Take the 2-minute tour ×
Stack Overflow is a question and answer site for professional and enthusiast programmers. It's 100% free, no registration required.

My basic intention is to find out whether a dir say A is immediately inside dir B or not. I'm checking it in java so I'm using Pattern and Matcher classes.

let say homeDir = /aa/bb/cc (home dir) dirB = /aa/bb/cc/dd/ee (not immediately inside home dir) dirC = /aa/bb/cc/dd (immediately inside home dir) dirD = /aa/ff (outside home dir)

I want the output to be true if the dir is immediately inside homeDir, otherwise false. My approach is I'm checking if homeDir path is matching with the given dir path. If it matches, I'm checking whether there are any / after the homeDir part. This is my sample code

private static final String REGEX =
                             "homeDir"+"/"+"((.+)(/?)(.+))";
private static final String INPUT =
                            "/aa/bb/cc/dd/ee";

public static void main(String[] args) {
   Pattern p = Pattern.compile(REGEX);
   Matcher m = p.matcher(INPUT); // get a matcher object
   boolean output = false;
   while(m.find()) {
      System.out.println("Total : "+m.group(1)+"First : "+m.group(2)+ "Slash : "+m.group(3)+"Last : "+m.group(4));
            if(m.group(3).length()==0)
            {// that means match found and immediately inside also
              output = true;

            }
   }

The out put I get is Total : dd/eeFirst : dd/eSlash : Last : e. All I wanted is I want the slash to be captured if there exists any. I think first .+ is greedy and taking all. I tried with possessive quantifier (/?+) but it throwing Exception in thread "main" java.util.regex.PatternSyntaxException: At position 3 in regular expression pattern: attempted to repeat a token that is already repeated /aa/bb/cc/((.+)(/?+)(.+)) ^ Please help me hot to go about this problem

share|improve this question

3 Answers 3

up vote 2 down vote accepted

if you only want to know if a file/folder is IMMEDIATELY inside another, you don't need REGEXP.

public static boolean isImmediateParent(String parentPath, String childPath)
{
	int index = childPath.lastIndexOf("/");
	if (index == -1)
		throw new IllegalArgumentException("child has no parent");
	return childPath.substring(0, index).equals(parentPath);
}

isImmediateParent("a", "a") = exception
isImmediateParent("a", "a/b") = true
isImmediateParent("a", "a/b/c") = false
isImmediateParent("a", "b/a") = false
share|improve this answer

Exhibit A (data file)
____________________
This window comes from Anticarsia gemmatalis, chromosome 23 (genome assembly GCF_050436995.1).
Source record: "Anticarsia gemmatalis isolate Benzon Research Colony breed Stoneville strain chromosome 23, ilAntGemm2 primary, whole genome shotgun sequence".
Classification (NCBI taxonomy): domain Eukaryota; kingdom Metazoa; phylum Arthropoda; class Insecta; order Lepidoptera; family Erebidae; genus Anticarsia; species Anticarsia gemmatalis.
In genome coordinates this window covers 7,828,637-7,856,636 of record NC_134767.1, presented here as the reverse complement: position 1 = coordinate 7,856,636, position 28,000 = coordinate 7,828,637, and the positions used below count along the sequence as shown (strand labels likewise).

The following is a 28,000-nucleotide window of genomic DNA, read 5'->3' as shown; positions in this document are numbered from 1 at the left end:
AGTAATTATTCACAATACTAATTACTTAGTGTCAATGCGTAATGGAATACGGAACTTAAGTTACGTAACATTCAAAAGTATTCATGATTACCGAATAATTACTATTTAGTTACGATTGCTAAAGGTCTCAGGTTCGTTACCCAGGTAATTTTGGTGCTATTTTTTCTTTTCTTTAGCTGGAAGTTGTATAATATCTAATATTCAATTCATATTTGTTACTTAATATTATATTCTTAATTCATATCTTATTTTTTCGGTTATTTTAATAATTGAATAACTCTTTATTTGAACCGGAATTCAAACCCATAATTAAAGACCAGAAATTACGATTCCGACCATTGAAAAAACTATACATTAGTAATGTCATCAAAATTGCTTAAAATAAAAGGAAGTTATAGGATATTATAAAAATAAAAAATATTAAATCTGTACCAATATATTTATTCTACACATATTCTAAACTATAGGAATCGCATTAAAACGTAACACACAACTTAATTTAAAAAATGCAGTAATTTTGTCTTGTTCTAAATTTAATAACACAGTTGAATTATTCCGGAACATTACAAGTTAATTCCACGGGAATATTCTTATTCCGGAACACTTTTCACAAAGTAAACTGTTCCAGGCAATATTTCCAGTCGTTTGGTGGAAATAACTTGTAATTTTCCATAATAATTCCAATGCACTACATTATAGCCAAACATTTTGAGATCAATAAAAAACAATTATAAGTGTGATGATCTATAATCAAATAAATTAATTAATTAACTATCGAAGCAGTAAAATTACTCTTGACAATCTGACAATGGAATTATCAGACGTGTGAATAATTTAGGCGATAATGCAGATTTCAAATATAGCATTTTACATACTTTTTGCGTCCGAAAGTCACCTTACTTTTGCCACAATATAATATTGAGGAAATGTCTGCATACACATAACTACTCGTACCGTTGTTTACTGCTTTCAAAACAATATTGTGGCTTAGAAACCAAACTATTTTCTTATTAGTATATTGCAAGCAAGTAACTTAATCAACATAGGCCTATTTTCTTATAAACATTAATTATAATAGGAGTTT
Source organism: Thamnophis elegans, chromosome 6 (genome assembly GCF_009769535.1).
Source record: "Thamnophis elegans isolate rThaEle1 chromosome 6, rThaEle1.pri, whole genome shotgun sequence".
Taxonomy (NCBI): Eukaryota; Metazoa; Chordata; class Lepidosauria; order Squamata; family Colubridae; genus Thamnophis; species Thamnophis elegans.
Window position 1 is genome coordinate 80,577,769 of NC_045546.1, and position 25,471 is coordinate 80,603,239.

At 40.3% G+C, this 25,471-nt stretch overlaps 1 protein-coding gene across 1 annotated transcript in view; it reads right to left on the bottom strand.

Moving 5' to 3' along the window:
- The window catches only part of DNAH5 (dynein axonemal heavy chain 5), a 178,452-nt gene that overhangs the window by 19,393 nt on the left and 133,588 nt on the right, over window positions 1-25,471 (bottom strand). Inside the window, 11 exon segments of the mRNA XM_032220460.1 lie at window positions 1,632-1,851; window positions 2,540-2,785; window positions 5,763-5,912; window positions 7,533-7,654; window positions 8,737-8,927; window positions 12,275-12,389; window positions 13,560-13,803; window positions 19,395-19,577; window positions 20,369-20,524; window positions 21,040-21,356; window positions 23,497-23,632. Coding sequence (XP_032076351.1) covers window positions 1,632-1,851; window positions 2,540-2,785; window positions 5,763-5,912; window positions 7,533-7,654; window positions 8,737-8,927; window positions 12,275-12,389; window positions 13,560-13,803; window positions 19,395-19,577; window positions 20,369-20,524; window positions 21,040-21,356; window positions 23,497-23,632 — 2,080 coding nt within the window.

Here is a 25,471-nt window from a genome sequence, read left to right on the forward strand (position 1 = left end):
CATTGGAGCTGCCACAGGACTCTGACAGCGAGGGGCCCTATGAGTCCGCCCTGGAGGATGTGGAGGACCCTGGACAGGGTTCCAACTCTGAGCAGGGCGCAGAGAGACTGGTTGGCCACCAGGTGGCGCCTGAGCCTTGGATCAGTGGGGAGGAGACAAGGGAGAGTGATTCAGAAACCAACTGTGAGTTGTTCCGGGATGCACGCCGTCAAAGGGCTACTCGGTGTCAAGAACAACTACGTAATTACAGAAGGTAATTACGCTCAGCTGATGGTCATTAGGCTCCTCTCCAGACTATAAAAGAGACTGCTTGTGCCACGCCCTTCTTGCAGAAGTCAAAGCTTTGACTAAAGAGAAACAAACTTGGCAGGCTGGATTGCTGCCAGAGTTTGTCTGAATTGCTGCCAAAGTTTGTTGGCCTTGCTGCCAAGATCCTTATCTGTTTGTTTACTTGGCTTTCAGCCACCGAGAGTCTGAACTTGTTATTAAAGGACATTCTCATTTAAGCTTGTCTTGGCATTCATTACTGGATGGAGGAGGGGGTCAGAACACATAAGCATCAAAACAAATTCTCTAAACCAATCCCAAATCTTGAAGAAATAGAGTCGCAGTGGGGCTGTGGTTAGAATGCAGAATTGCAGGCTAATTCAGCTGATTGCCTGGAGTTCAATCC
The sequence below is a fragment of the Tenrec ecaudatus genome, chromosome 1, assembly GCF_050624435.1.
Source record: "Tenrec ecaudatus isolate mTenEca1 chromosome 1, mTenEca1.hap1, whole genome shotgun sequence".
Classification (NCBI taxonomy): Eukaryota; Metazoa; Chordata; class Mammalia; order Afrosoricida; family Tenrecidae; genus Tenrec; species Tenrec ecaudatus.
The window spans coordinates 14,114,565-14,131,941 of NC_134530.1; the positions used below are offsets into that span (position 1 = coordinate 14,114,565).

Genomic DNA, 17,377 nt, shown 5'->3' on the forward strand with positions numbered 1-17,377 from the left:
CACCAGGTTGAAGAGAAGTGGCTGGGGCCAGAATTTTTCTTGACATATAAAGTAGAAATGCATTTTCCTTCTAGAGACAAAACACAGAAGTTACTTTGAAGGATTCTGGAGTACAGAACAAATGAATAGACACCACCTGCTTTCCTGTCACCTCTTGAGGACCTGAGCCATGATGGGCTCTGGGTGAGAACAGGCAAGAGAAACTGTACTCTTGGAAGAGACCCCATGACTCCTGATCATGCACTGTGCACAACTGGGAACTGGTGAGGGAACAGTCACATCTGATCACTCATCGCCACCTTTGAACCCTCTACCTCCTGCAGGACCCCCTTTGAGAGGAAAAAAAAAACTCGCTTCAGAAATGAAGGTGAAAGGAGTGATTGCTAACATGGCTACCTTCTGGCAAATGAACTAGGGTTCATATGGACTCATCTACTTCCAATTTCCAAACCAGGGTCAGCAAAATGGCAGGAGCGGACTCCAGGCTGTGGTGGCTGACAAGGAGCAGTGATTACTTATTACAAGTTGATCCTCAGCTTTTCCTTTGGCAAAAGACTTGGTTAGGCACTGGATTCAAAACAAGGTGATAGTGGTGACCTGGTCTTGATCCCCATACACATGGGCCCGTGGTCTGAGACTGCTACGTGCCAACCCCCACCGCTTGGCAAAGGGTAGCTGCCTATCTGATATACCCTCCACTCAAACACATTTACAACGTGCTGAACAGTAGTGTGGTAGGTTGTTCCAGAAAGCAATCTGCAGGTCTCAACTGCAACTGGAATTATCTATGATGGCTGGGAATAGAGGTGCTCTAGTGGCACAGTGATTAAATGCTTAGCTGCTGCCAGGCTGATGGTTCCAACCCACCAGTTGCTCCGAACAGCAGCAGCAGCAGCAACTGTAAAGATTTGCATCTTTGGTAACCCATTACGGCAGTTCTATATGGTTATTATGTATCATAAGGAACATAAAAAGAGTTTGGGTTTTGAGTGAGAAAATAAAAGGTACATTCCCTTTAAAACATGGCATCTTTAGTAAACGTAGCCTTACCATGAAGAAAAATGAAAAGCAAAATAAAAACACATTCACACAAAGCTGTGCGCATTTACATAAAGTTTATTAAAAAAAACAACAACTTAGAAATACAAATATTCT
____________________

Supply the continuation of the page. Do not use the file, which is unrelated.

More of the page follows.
simple and effective –  Ram Oct 31 '09 at 12:37
    
yeah, although keep in mind different file separators on different os - to handle that i'd do a .replaceAll("\\\\","/") on both parameters at the start which is simpler than using the appropriate separator. –  pstanton Nov 1 '09 at 4:46

First, you should use File and not RegEx as it can resolve all alias file like '~' or '.' or '..'.


String  aFileName   = "...";
File    aAbsFile    = (new File(aFileName)).getAbsolutePath(); // Resolve Alias here
File    aAbsHome    = (new File(aHomeDir)) .getAbsolutePath(); // Resolve Alias here
boolean aIsImmediet = aFile.getParent().getCanonicalPath().equals(aAbsHome.getCanonicalPath());

Second, if you are sure there is not alias, another way you can do is subtract and contain.


String  aFileName    = "...";
boolean aIsImmedient = aFileName.substring(aHomeDir.length).contain('/');

The reason why I suggest these two because they are faster than RegEx.

If you still want RegEx, Use '"homeDir/([^/]+)/([^/]+)"' and you printing will be:


System.out.print("Total : %s; First: %s; Last: %s"
    m.group(0), // All match
    m.group(1), // First  '(..)'
    m.group(2)  // Second '(..)'
);

You use '/' alone with out '(...)' and '?', use '[^/]' (not a /) because you want it to be there to proof the match of only one '/' and no more.

Hope this helps.

share|improve this answer
1  
Mostly correct. However, 1) you must use getCanonicalPath(), 2) it will not resolve "~", 3) it WILL resolve symbolic links and/or drive names (depending on OS platform), and 4) "." and ".." are not strictly speaking aliases. –  Stephen C Oct 28 '09 at 7:47
    
Hey Stephen Cobert, You are right, about getCanonicalPath(), I will fix that. :D –  NawaMan Oct 28 '09 at 8:41
Pattern p = Pattern.compile("/aa/bb/cc/([^/]+)");
Matcher m = p.matcher(input);
boolean output = m.matches();
if (output)
  System.out.println(m.group(1));
share|improve this answer

Your Answer

 
discard

By posting your answer, you agree to the privacy policy and terms of service.

Not the answer you're looking for? Browse other questions tagged or ask your own question.